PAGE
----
Thus applying the proper constitutional standard and measuring the "total atmosphere" of the case (People v. Ingle, 53 Cal. 2d 407, 412 [2 Cal. Rptr. 14, 348 P.2d 577]) against that standard, we conclude that probable cause was established as a matter of law; and reverse the [48 Cal. App. 3d 889] suppression order and, accordingly, the order dismissing the information.
Wood, P. J., and Hanson, J., concurred.
FN 1. Although the arrest was subsequent to the search they were "substantially contemporaneous." (People v. Doherty, 67 Cal. 2d 9, 22 [59 Cal. Rptr. 857, 429 P.2d 177].) On the 1538.5 hearing defense counsel conceded "that once the officer had the right to remove this cigarette and look inside and see that it was marijuana, that everything that followed from that would be legal because if the officer had a right to arrest [defendant] for possession of marijuana, then he had a right to search [defendant], and that would cause the production of cocaine."
FN 2. The judge reasoned: "I'm taking the officer's viewpoint and his testimony, accepting that. However, I just doubt that it is possible to have an expertise to enable a person to be able to look at a cigarette and tell by its shape what is inside.
"I realize when the officer testified here that in all of his experience hand-rolled cigarettes closed at both ends are either marijuana or some other drug, but this does not mean that this is in all cases this way. I have seen some pretty poorly made tobacco cigarettes, hand-rolled.
"So I don't think it is really possible for an officer no matter what his experience is, to be able to tell from looking at a cigarette by its shape and how it is made that any particular material is inside."
FN 3. Among other things, it appears that the trial court's ruling on the motion was based on an erroneous legal theory absent which it is unlikely that it would have reached the conclusion it did. (People v. Manning, 33 Cal. App. 3d 586, 603 [109 Cal. Rptr. 531].)
FN 4. Although defendant and Sterling, a friend, testified in support of the 1538.5 motion, this testimony was to the effect that because of the manner in which defendant wore his hair and his hat and the angle at which the officer observed him it was impossible for Officer Bass to see both ends of the cigarette; and that the officer first started to look in the trunk and it was then defendant removed the cigarette from his ear. The trial judge rejected the defense version in expressly giving credence to the testimony of Officer Bass. No one denied that the cigarette was a marijuana cigarette, in fact defendant testified that it was and that he had it behind his ear but forgot about it. Defense counsel argued it was impossible for Officer Bass to see the cigarette to identify it and that even had he seen it, under Thomas v. Superior Court, 22 Cal. App. 3d 972 [99 Cal. Rptr. 647] there must be something more than finding a hand-rolled cigarette to furnish probable cause. No challenge to Officer Bass' expertise and opinion was made in argument to the trial judge who surprised both parties by stating "I look at it in a little different light than both attorneys do," then giving his reasons for his ruling based entirely on his own opinion unsupported in the record that no officer regardless of his expertise is able to tell from the appearance of a cigarette what it contains.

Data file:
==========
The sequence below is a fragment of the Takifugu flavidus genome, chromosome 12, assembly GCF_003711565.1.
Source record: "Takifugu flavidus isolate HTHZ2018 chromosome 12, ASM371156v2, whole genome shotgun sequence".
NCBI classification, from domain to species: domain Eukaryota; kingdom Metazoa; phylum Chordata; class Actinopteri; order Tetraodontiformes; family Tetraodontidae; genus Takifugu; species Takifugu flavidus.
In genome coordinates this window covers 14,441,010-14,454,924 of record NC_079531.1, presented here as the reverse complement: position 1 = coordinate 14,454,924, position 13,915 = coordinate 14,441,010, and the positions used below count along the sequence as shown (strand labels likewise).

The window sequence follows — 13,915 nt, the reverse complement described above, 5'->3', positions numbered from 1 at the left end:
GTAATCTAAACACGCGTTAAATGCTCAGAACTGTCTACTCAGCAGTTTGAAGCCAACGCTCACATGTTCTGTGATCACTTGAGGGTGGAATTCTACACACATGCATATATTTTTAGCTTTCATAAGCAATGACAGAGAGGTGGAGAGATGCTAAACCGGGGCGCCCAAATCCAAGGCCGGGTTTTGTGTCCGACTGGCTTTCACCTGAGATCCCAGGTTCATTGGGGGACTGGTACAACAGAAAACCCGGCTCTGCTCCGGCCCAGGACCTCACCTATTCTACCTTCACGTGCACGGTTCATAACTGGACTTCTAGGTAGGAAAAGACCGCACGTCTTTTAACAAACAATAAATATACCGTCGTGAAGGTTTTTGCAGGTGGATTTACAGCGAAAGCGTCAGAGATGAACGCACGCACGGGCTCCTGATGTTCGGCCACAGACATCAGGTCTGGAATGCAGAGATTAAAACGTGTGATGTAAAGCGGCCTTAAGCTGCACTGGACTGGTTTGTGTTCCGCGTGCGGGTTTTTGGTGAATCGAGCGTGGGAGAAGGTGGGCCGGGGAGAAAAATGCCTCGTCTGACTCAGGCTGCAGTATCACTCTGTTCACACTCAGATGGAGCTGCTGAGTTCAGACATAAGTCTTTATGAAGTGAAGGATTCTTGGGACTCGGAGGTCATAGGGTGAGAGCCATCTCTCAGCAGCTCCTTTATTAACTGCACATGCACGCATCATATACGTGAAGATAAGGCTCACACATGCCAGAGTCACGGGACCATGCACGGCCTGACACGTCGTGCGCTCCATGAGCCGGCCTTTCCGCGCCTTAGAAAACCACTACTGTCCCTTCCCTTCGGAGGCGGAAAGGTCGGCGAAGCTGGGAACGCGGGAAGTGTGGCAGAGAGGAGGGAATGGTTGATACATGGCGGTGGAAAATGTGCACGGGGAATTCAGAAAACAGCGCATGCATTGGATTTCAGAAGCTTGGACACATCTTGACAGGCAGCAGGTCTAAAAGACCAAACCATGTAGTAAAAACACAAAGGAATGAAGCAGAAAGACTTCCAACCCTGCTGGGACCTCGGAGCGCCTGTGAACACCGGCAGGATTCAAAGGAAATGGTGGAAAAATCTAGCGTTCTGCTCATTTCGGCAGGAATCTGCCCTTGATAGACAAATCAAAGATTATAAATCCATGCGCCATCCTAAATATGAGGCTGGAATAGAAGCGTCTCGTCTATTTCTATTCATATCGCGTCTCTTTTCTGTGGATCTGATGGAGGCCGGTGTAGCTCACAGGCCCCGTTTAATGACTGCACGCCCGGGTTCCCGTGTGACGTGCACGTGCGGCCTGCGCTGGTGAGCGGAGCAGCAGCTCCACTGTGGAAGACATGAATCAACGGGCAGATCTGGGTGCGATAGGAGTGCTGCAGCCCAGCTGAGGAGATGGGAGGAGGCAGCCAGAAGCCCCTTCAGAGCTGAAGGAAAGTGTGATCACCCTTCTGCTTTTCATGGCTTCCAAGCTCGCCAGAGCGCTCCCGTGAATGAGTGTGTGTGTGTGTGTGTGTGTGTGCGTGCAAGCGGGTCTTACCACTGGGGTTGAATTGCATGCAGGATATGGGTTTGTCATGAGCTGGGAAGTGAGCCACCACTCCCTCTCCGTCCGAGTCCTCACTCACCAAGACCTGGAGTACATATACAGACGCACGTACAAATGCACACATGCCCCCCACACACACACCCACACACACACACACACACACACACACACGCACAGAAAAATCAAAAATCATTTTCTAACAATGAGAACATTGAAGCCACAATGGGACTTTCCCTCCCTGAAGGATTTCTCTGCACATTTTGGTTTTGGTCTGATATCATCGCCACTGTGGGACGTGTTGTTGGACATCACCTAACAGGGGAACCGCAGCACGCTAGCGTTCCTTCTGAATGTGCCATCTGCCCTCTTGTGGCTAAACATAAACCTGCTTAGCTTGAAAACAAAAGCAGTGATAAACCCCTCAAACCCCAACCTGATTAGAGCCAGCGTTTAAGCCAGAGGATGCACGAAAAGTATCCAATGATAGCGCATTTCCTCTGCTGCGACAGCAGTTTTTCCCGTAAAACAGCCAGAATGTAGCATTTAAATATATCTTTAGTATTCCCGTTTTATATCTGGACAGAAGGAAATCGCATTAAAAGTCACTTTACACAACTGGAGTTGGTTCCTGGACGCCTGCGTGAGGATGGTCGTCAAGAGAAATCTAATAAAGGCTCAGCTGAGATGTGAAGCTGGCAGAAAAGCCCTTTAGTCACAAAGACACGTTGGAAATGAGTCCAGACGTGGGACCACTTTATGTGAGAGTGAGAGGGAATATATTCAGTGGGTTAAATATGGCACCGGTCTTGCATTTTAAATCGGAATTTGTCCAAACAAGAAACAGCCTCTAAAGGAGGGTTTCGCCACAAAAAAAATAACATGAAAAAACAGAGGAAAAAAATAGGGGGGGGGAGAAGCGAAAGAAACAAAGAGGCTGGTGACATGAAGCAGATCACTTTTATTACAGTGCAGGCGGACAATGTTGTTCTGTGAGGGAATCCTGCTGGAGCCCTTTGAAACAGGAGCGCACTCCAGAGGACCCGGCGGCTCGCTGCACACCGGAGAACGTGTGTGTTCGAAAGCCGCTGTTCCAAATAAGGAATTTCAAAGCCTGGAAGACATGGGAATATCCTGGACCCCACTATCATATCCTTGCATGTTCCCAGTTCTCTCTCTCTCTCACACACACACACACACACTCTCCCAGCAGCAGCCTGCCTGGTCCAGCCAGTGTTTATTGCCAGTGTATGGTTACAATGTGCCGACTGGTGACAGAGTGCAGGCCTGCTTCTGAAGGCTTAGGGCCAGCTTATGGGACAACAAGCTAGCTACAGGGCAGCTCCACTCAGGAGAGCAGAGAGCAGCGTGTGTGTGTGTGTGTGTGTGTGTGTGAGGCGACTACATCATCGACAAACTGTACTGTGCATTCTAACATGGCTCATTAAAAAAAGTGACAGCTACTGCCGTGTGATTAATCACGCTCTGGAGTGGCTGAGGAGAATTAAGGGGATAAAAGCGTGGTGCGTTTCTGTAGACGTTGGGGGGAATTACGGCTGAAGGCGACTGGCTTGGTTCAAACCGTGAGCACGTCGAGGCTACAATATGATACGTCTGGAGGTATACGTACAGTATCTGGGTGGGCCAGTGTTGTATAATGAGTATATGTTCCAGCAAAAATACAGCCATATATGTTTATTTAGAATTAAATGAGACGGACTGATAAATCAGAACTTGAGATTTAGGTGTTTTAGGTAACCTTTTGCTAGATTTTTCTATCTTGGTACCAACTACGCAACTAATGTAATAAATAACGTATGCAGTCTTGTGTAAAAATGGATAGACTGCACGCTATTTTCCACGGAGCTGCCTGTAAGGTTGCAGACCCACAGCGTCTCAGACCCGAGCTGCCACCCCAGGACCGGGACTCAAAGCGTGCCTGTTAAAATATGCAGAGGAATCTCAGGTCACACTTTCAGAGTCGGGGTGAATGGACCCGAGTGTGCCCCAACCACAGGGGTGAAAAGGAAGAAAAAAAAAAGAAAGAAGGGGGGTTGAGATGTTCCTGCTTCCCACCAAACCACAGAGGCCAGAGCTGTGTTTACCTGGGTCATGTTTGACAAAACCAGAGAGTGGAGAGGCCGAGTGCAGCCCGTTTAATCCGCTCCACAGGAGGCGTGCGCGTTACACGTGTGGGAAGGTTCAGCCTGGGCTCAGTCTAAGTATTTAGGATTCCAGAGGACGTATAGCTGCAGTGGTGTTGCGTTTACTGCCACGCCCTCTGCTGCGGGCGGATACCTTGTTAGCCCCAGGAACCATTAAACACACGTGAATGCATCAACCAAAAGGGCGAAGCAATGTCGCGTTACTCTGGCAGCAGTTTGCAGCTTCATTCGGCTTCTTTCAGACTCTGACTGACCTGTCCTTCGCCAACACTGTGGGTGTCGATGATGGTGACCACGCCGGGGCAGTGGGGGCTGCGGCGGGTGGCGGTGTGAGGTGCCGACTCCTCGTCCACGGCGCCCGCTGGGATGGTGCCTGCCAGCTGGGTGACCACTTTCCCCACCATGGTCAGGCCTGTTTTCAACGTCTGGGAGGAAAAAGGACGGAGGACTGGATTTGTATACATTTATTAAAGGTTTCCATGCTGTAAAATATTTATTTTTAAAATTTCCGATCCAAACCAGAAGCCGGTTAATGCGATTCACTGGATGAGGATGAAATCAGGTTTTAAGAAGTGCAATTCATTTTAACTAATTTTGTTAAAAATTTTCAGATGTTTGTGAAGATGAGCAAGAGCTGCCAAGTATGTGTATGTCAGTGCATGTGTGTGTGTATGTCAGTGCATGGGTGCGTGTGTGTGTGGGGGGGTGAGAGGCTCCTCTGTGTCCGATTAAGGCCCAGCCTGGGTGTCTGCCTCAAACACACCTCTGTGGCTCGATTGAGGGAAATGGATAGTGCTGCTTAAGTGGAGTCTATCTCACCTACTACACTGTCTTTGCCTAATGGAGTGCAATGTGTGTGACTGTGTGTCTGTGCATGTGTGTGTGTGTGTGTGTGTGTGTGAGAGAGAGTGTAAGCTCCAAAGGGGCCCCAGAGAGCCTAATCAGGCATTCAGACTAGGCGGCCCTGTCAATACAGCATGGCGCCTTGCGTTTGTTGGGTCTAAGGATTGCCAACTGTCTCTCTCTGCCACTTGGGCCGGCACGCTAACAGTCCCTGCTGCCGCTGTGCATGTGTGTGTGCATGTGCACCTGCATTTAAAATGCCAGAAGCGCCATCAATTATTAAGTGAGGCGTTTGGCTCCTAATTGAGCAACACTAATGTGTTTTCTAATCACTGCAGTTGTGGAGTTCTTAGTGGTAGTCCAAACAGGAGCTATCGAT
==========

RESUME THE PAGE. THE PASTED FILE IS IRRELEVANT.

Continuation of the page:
FN 5. The court pointed out in Fraher v. Superior Court, 272 Cal. App. 2d 151 at pages 161-162 [77 Cal. Rptr. 366], citing People v. Harris, 62 Cal. 2d 681, 683 [43 Cal. Rptr. 833, 401 P.2d 225], that reasonable cause for an arrest may be based on the opinion of the arresting officer that a crime is being committed in his presence based upon his prior experience and specialized training in the investigation of narcotic cases. (People v. Nickles, 9 Cal. App. 3d 986, 994, fn. 3 [88 Cal. Rptr. 763].)
FN 6. "... To establish the common sense and rational belief the substance seen at the residence was an illegal narcotic does not require the testimony of a forensic chemist." (People v. Barajas, 26 Cal. App. 3d 932, 939 [103 Cal. Rptr. 405] [search warrant affidavit in which an informant who knew appearance of heroin and could recognize it identified contraband on the premises].)